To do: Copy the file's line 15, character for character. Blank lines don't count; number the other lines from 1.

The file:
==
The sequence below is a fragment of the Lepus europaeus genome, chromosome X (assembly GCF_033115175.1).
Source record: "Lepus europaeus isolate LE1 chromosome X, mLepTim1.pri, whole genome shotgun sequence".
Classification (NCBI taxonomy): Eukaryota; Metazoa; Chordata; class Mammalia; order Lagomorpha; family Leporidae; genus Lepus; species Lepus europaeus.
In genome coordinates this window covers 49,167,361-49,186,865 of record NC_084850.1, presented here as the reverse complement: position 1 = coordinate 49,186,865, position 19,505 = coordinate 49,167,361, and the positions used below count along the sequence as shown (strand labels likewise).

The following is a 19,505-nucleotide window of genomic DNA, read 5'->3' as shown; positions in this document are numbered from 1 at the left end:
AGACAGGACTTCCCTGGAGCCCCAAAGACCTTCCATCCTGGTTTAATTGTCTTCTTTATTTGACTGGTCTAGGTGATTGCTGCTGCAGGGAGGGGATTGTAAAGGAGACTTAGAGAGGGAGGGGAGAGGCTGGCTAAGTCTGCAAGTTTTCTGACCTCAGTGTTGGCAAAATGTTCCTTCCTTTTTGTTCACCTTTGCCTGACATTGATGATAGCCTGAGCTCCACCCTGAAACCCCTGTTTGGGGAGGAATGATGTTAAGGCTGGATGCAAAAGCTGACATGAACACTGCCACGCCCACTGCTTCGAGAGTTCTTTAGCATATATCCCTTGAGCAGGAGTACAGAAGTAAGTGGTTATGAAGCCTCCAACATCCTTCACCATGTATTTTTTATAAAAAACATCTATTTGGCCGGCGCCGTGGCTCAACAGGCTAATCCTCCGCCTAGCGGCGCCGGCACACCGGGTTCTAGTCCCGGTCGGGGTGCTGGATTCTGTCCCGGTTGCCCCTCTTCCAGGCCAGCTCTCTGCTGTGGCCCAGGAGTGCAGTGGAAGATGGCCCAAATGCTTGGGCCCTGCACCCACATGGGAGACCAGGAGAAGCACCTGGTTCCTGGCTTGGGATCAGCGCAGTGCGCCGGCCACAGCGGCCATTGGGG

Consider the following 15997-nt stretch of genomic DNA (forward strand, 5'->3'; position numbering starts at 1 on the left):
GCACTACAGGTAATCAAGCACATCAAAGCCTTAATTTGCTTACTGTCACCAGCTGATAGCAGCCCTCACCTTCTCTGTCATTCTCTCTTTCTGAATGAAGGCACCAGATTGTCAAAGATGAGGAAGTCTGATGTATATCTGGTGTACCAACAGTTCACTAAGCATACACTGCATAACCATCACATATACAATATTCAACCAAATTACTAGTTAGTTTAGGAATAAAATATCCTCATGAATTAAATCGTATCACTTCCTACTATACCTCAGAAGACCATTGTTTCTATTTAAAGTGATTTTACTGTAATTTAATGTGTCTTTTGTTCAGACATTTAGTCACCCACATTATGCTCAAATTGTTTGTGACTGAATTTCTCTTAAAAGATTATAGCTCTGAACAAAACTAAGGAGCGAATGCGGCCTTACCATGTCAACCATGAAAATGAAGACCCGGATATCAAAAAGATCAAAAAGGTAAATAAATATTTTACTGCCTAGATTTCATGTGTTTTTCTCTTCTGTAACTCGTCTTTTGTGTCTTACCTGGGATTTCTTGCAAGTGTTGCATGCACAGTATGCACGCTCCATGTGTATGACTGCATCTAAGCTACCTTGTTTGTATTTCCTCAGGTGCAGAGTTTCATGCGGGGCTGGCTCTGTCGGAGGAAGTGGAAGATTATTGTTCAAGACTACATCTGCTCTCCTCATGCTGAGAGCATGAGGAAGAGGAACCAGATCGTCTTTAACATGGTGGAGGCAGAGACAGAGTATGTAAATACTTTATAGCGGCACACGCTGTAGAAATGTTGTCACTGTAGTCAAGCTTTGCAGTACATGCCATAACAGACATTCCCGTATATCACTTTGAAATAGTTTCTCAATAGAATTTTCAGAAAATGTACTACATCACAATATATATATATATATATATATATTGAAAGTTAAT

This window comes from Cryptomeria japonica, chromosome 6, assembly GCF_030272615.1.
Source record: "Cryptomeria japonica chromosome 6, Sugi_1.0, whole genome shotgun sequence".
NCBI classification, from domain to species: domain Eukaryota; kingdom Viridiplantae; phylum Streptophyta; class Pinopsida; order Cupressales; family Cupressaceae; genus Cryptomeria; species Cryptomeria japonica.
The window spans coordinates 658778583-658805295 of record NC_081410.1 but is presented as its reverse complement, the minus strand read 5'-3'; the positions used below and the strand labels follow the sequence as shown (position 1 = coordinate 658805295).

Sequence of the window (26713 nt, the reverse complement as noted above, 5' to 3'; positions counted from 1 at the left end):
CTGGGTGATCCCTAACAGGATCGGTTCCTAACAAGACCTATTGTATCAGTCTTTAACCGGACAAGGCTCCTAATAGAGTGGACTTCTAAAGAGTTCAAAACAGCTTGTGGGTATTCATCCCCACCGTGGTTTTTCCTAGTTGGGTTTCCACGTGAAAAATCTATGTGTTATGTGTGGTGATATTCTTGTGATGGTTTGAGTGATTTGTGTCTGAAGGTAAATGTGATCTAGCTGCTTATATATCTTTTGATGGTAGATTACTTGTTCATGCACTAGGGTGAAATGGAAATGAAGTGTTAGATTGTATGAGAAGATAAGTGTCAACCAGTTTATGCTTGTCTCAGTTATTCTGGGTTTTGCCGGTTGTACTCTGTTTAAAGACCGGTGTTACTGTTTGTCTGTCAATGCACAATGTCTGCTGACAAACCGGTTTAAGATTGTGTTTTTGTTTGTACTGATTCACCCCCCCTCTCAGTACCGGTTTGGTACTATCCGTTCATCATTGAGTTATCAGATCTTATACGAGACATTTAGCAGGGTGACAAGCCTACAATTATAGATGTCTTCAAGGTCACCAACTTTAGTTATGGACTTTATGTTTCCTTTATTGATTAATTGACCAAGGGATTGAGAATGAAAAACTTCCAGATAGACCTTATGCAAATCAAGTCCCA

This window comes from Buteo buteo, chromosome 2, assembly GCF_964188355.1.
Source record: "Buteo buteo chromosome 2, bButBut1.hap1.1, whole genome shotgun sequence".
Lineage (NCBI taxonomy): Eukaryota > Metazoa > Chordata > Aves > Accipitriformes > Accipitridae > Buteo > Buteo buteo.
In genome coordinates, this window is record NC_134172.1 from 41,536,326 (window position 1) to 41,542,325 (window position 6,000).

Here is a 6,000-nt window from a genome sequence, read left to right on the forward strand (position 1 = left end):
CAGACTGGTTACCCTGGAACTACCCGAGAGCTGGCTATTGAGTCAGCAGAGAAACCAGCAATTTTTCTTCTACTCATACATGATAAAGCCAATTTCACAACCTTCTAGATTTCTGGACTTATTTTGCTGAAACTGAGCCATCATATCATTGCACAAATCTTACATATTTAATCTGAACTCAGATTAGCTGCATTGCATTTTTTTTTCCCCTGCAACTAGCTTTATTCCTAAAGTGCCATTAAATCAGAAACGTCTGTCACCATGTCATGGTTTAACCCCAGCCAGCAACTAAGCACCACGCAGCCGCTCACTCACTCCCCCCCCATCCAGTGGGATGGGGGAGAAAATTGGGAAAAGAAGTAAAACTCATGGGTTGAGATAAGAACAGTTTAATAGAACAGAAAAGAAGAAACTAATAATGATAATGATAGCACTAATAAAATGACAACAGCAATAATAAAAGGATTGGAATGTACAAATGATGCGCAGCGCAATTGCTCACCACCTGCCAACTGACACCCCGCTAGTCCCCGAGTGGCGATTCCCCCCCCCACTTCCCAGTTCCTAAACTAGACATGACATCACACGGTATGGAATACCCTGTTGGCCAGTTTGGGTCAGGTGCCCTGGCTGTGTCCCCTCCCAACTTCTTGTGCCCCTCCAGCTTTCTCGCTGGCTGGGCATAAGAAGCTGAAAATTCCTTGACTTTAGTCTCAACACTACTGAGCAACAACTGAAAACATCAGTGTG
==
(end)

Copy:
This window comes from Buteo buteo, chromosome 2, assembly GCF_964188355.1.